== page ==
The building of this dense network of transport routes provided by the integration of the SDR and BRI should also allow China to further build up its own ‘security’ presence across Iraq, as it has already done on the multiple oil and gas fields over which it exercises control to a greater or lesser degree. It is not commonly known, but oil and gas companies are perfectly entitled in international law to station as many of their own personnel on the ground in any oil and gas field in which they have a significant interest in order to keep it safe. These personnel can be anybody chosen by the oil and gas firm involved, and as all oil and gas firms in China (and all other indigenous firms) have a primary duty to the Chinese state, this includes anyone the Chinese government thinks should be there. Indeed, several major Chinese oil and gas firms are subsidiaries of China’s military complex, including some that won major license awards in Iraq’s very recent ‘fifth-plus’ and sixth licensing rounds that are subsidiaries of one of its leading defense contractors, Norinco. One of them – Zhenhua Oil – was also the same company that on 2 January 2021 made a multi-billion-dollar deal with Iraq’s Federal Government in Baghdad to prepay for four million barrels every month for five years to be delivered to China by Iraq’s State Organization for Marketing of Oil (SOMO). As also analyzed in depth in my new book on the new global oil market order, it was exactly the same strategy to take over Iraq’s oil industry in the south that Russia had successfully used to take over the industry in the semi-autonomous northern region of Iraqi Kurdistan in 2017. Although China’s 2021 deal was canceled due to pressure from the U.S., it has made little net difference to the country’s increasing dominance over Iraq’s key oil and gas assets. According to industry figures, over a third of Iraq’s proven oil and gas reserves and over two-thirds of its current production are managed by Chinese companies.

A link between Iraq’s SDR and China’s BRI also opens the way for synergies with other plans being developed by China and Iraq’s key allies, Iran and Russia. As analyzed in depth by recently, 11 May saw Iran announce its intention to establish an ‘energy corridor’ from Russia to the Persian Gulf. When the SDR corridor from the Persian Gulf to Europe opens – it is expected to be completed in 2028 – this would effectively mean not just a direct China-Middle East-Europe transport corridor but a Russia-Middle East-Europe one as well. This would have two enormous benefits for Russia, Iran, and China, although not necessarily for Iraq. Firstly, Russia would be able to bypass many current international restrictions using Iran’s long-established mechanisms to avoid sanctions on gas and oil flows into Turkey and then Europe, and via Iraq into the rest of the world, as also analyzed in full in my new book. Secondly, Iran would be able to expedite the progress of its long-sought ‘land bridge’ from Tehran to the Mediterranean Sea by which it could exponentially increase the scale and scope of weapons delivery into southern Lebanon and the Golan Heights area of Syria to be used against Israel and the U.S. in Middle Eastern conflicts. For China, such a broader conflict in tandem with Russia’s current (or next) conflict in eastern Europe, would make it more difficult for the U.S. and its NATO allies to react to a simultaneous invasion of Taiwan. Unsurprisingly, then, last week also saw Iran’s acting Foreign Minister, Ali Bagheri, offer to fully support the development of Iraq’s SDR in a meeting with Iraqi Prime Minister Mohammed Shia al-Sudani.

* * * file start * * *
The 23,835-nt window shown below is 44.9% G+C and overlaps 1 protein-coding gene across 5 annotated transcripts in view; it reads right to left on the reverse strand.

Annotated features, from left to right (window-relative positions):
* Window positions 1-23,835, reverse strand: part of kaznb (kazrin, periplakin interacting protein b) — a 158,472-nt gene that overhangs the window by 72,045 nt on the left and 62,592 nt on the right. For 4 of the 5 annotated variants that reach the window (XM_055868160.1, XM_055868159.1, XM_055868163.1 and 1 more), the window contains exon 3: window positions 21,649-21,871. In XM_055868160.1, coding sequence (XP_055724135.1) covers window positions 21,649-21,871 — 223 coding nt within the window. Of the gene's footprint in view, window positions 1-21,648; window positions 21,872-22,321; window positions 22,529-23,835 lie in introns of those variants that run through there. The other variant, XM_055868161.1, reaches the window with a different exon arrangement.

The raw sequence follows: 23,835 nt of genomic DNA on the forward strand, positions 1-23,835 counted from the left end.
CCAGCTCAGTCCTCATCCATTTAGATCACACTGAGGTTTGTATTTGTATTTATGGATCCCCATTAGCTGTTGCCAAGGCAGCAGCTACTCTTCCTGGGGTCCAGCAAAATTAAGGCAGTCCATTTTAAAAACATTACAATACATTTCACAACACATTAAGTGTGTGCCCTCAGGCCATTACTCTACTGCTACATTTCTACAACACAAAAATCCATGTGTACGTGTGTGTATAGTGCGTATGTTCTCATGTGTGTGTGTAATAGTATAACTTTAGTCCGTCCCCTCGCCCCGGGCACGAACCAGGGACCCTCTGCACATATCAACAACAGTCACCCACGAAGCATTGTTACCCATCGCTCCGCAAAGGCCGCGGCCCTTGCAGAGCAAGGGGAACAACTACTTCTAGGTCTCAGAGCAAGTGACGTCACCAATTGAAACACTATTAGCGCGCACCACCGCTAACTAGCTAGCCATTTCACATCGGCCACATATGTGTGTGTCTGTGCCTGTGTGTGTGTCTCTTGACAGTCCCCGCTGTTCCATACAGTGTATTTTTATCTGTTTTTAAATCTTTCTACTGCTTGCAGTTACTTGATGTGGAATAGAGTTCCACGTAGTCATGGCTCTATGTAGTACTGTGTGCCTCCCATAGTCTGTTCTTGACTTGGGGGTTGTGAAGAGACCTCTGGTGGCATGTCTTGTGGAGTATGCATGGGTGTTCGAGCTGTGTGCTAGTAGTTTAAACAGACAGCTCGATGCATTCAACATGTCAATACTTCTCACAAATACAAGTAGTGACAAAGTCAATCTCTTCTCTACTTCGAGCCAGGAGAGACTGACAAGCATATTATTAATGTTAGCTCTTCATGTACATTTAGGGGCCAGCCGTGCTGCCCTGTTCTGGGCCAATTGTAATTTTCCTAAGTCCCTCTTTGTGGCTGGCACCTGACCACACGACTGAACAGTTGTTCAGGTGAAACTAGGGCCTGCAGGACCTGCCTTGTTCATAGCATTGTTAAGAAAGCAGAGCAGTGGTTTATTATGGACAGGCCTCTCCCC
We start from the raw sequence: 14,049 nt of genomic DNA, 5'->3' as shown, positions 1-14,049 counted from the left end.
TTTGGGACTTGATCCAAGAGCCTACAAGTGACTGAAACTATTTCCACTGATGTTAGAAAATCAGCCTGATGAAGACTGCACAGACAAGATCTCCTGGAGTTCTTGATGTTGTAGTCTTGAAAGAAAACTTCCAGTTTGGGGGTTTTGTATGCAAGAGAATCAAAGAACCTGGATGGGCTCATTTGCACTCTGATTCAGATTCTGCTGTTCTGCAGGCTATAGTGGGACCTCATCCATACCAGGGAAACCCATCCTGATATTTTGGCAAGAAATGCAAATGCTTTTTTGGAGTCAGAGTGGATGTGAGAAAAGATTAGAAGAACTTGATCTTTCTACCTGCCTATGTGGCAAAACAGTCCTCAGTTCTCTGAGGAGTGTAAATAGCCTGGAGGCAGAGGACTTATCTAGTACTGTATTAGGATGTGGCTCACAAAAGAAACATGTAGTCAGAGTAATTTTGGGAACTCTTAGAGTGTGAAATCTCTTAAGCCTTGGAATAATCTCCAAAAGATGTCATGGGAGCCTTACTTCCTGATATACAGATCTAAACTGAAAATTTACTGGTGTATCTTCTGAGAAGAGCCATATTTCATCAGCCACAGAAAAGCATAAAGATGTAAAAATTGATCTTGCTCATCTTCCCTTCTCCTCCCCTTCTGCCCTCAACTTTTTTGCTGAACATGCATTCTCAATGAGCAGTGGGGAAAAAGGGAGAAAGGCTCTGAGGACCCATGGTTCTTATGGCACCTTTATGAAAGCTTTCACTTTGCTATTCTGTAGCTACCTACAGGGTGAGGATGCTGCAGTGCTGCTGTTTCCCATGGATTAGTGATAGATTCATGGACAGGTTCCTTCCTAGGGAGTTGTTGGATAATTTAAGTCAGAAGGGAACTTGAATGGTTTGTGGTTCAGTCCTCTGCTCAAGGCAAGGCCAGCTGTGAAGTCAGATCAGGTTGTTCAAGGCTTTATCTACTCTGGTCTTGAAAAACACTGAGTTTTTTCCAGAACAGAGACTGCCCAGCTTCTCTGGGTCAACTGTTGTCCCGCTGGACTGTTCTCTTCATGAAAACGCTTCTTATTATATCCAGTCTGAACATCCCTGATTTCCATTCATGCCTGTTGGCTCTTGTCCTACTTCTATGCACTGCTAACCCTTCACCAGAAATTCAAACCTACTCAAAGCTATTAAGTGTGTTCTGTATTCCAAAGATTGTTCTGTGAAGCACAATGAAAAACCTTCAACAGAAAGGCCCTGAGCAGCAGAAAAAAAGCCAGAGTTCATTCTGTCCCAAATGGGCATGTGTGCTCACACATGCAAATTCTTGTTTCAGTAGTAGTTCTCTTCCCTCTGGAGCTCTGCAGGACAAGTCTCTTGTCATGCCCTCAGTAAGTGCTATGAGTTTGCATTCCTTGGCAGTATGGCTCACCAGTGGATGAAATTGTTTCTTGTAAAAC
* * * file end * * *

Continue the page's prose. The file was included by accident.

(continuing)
By Simon Watkins for